On 1st August 2022 Cllr Julie Cook, the Chair of IPC’s Planning Committee came and spoke to the IVRA Committee about Planning permissions. We gained valuable knowledge on the application process that can and should benefit the whole community. 

These are the main takeaways from the session:

The Planning Application Approval process

  • Planning applications are submitted to Bucks Council. IPC or the public won’t know about them until they are initially processed by Bucks. They can sit with Bucks for an undisclosed period when nothing happens with them (while they are ‘sitting in the queue’ for processing).

  • Once an application is processed by Bucks, it’s marked as ‘Registered’ and is published on Bucks Council’s website (we couldn’t find details about the process on Bucks’ website, but they are similar to the ones published by Surrey County Council: https://www.surreycc.gov.uk/land-planning-and-development/planning/applications-register/process/application-process).

  • The IPC gets a list of all the applications registered that week and the Parish Planning Committee discusses them and submits its comments to Bucks (the committee members are not allowed to form an opinion on an application before the meeting when it’s discussed). Normally, the Parish Council is required to submit its comments within one month.

  • Important: While the IPC has to submit comments, members of the public can submit their individual comments as well – this means that the IVRA can submit its official comments, its members can submit separate (and different) ones, its committee members can submit other comments, and the individual councillors can submit theirs as well.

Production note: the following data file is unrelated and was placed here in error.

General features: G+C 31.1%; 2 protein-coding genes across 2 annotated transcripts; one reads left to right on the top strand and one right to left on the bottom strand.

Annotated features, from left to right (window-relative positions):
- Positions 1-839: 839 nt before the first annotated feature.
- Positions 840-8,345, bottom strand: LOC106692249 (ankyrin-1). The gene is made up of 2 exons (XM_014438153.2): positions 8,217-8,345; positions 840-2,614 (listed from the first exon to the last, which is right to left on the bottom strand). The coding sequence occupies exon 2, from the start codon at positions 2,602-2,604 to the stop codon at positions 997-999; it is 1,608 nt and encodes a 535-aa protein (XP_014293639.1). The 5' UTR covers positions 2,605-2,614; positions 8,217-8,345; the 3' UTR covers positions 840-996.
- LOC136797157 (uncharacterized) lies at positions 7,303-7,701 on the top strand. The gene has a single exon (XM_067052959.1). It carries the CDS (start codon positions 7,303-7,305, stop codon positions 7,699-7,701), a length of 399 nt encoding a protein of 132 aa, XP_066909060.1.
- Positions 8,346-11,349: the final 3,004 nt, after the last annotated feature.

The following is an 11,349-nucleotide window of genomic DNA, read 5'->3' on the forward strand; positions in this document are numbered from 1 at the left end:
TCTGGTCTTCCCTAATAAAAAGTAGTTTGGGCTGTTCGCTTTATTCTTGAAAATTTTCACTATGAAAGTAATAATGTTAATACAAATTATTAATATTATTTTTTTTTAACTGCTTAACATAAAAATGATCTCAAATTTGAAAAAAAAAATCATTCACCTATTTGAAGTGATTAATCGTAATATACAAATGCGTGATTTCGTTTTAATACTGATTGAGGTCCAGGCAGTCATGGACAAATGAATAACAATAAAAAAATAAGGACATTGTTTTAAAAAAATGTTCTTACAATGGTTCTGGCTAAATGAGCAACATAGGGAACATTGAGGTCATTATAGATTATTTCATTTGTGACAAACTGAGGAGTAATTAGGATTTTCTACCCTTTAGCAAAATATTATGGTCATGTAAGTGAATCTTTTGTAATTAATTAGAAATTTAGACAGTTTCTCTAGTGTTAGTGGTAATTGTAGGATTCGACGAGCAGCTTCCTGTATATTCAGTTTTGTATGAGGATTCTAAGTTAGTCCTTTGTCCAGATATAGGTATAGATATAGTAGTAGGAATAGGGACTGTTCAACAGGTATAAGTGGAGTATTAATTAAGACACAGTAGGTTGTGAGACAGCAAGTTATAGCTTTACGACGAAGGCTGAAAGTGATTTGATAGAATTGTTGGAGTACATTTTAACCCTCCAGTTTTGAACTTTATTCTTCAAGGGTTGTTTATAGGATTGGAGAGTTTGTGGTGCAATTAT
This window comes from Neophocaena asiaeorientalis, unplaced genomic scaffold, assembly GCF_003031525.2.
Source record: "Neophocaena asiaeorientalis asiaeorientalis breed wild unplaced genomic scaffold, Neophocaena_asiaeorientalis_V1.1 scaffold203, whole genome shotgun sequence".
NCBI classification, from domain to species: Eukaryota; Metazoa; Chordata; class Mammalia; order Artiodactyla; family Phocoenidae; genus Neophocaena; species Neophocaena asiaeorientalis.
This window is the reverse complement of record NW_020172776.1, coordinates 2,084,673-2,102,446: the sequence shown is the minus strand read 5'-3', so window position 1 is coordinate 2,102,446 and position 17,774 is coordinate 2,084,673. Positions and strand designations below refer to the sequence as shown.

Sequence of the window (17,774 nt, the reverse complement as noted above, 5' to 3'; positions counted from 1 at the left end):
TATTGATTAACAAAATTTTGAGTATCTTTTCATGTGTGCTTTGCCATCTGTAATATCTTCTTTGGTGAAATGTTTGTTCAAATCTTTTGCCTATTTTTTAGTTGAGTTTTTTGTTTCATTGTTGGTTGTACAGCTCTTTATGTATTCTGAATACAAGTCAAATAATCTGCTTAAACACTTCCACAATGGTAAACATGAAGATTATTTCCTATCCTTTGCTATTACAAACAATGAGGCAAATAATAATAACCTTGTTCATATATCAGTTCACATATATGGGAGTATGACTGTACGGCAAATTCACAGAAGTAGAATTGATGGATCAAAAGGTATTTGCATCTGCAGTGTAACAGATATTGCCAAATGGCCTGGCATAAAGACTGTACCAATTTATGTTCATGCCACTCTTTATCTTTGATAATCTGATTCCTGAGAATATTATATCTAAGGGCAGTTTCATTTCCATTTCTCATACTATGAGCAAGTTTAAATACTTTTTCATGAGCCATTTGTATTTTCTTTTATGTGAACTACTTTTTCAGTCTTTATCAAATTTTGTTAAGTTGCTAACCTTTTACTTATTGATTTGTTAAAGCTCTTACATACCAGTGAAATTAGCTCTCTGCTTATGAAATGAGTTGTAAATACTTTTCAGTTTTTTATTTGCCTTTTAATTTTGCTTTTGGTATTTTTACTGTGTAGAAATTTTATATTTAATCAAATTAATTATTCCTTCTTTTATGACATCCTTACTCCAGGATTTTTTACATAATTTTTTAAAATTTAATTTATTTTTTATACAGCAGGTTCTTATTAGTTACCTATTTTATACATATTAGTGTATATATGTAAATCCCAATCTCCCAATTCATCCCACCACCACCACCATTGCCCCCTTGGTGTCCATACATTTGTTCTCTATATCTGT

• Important: The comments need to be submitted using a specific technical language. For objections to be fully considered and make an impact, the points of objection should come from a limited list of subjects. These are not the official guidelines and they are not published on the Council’s website (as far as we are aware), but solicitors specialising in this field suggest that applications written without following these guidelines will have less impact on the result of the application. The list of subject you can write about in the objection to a planning application if you want to maximise the chances that it will be considered:
    • Overlooking/loss of privacy
    • Loss of light or overshadowing (this needs to be loss of natural light to the extent that you get nearly no daylight at all, not just a tall structure or a partial cover)
    • parking/loading/turning (there should be adequate number of parking spaces and space for laoding and turning) 
    • Highway safety
    • Traffic (how much will be generated and in reltion to the infastructure)
    • Noise (how much disturbance will the new development cause)
    • Smells (from restaurants, for example)
    • Effect on listed building and conservation area
    • Layout and density of building
    • Design, appearance and materials (this should not be a personal dislike of the design, but has to be objective: wrong materials for the climate conditions, change to the unique characteristics of the area,
    • Government policies, orders or statutory instruments